The Kent Historical Society celebrated postcards with the exhibit that showcased the local landscape as seen through the lens of postcard photographers.

There is much to be celebrated in what postcards can provide – a look back at the town of Kent over more than 100 years. Many of these images were from postcard kits that were popular for individuals to create their own cards. The Historical Society put this exhibition together through loans from local residents and collectors, as well as its own collection. Trustee Melissa Cherniske was the guest curator.

We are thankful to those who assisted by sharing their personal collection: Susie Rundall, Michael Ward, Susi Williams and Gail Tobin.

We are indebted to our volunteer docents at the summer historic postcard exhibit, “Greetings from Kent” and particularly to Kathi Lee, who served as our volunteer coordinator this summer. We had a small but dedicated group of people who made sure the exhibit was open on Sunday afternoons in June and July and several gave additional time in August for the special exhibit hours. Our special thanks to: Catherine Bachrach, Susan Begnal, Darlene Brady, Jann Carmody Tanner, Melissa Cherniske, Claire Lee, Kathi Lee, Charlotte Lindsey, Linda Palmer, Lynn Mellis Worthington, Rick Levy and Sue Lopardo. The Society could not have offered this exhibit without their volunteer assistance!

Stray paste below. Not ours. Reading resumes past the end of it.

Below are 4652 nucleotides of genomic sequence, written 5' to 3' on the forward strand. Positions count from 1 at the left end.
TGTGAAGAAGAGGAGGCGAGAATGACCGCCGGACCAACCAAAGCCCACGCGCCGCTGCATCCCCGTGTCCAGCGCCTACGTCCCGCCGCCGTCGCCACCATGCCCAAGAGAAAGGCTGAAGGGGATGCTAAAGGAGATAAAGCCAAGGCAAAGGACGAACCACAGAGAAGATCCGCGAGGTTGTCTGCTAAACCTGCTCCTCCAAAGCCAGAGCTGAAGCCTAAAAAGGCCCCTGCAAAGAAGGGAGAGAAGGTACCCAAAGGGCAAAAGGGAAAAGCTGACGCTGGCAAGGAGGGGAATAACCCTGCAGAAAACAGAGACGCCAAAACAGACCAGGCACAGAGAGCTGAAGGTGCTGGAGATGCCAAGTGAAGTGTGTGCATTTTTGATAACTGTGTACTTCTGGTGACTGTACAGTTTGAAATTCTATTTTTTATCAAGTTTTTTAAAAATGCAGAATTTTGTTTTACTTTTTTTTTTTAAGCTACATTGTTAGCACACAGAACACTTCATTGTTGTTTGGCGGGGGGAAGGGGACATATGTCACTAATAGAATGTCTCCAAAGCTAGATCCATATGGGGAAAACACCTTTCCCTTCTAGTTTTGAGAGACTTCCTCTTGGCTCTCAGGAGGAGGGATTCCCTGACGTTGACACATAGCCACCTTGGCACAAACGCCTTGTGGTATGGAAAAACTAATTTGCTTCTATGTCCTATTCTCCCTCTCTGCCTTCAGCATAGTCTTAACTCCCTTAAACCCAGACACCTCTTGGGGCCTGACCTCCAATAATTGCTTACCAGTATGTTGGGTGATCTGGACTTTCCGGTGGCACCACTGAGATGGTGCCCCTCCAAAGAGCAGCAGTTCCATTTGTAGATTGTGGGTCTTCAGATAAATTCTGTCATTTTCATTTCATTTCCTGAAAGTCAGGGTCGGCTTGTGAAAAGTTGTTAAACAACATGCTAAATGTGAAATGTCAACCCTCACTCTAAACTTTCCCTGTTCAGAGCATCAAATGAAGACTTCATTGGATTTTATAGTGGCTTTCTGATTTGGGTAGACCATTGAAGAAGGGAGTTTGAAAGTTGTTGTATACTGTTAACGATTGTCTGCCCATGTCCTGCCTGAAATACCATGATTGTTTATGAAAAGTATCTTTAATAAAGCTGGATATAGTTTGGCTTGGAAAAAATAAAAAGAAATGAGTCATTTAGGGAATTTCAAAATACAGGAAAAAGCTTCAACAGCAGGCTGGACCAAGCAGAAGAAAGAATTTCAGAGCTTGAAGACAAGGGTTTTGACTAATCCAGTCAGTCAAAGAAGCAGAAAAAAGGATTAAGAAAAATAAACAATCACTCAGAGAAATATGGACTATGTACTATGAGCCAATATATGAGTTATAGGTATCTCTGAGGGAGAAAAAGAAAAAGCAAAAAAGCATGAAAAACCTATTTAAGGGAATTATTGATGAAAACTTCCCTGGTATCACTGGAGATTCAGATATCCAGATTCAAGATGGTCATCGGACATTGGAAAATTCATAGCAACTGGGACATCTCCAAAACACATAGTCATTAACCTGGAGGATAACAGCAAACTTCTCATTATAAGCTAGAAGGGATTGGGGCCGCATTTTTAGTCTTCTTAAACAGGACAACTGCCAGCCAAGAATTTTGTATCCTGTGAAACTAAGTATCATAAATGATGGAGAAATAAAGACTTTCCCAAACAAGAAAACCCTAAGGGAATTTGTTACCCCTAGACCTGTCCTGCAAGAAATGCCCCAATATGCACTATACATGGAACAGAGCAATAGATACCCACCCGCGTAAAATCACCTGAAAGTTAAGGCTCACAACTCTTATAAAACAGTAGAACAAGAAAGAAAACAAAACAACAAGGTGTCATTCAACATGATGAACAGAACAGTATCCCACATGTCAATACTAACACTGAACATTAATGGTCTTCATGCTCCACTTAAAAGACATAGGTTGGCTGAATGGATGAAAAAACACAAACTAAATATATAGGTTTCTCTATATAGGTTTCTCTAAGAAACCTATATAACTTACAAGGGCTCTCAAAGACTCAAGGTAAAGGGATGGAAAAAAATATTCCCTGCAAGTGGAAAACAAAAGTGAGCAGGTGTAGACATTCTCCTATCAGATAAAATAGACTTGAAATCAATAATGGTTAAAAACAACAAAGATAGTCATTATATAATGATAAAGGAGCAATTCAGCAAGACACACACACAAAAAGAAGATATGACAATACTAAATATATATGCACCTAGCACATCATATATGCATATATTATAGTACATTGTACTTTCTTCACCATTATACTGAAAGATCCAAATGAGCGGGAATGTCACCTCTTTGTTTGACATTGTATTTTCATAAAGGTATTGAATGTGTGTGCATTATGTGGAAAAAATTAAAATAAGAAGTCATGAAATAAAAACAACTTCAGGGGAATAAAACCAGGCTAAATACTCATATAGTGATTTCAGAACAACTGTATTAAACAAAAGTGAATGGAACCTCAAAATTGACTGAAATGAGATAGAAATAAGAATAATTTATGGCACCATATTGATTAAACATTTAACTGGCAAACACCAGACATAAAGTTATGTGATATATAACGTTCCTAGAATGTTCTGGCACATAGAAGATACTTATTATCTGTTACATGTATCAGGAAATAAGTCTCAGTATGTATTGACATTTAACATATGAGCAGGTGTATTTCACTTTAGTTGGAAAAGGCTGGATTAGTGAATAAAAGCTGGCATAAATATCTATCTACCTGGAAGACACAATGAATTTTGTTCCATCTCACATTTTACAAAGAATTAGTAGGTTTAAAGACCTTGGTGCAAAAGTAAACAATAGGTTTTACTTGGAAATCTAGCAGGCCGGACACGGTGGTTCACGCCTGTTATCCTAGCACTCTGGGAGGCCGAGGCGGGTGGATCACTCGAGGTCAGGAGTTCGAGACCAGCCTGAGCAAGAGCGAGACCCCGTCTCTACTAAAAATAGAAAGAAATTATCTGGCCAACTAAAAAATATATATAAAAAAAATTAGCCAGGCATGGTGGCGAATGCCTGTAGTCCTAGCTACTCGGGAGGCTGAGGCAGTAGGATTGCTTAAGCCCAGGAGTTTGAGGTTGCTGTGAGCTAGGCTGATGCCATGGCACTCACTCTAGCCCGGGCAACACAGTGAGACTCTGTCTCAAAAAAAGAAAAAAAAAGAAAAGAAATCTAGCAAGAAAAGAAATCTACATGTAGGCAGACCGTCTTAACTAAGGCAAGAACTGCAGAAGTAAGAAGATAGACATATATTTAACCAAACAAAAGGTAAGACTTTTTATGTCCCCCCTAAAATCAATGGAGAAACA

Postcard production began in the 1800s, with the first patent being approved in 1861, according to the Smithsonian Institution Archives. Postcards were a popular form of correspondence because they were quick and an easy way to communicate. The Golden Age of Postcards was from 1907 to 1915, according to the Smithsonian.

This special exhibit featured large enlarged images of postcards. There were also a number of reproduction postcards available for purchase.

The show was open weekly on Sundays June through July,  as well as some additional hours in August.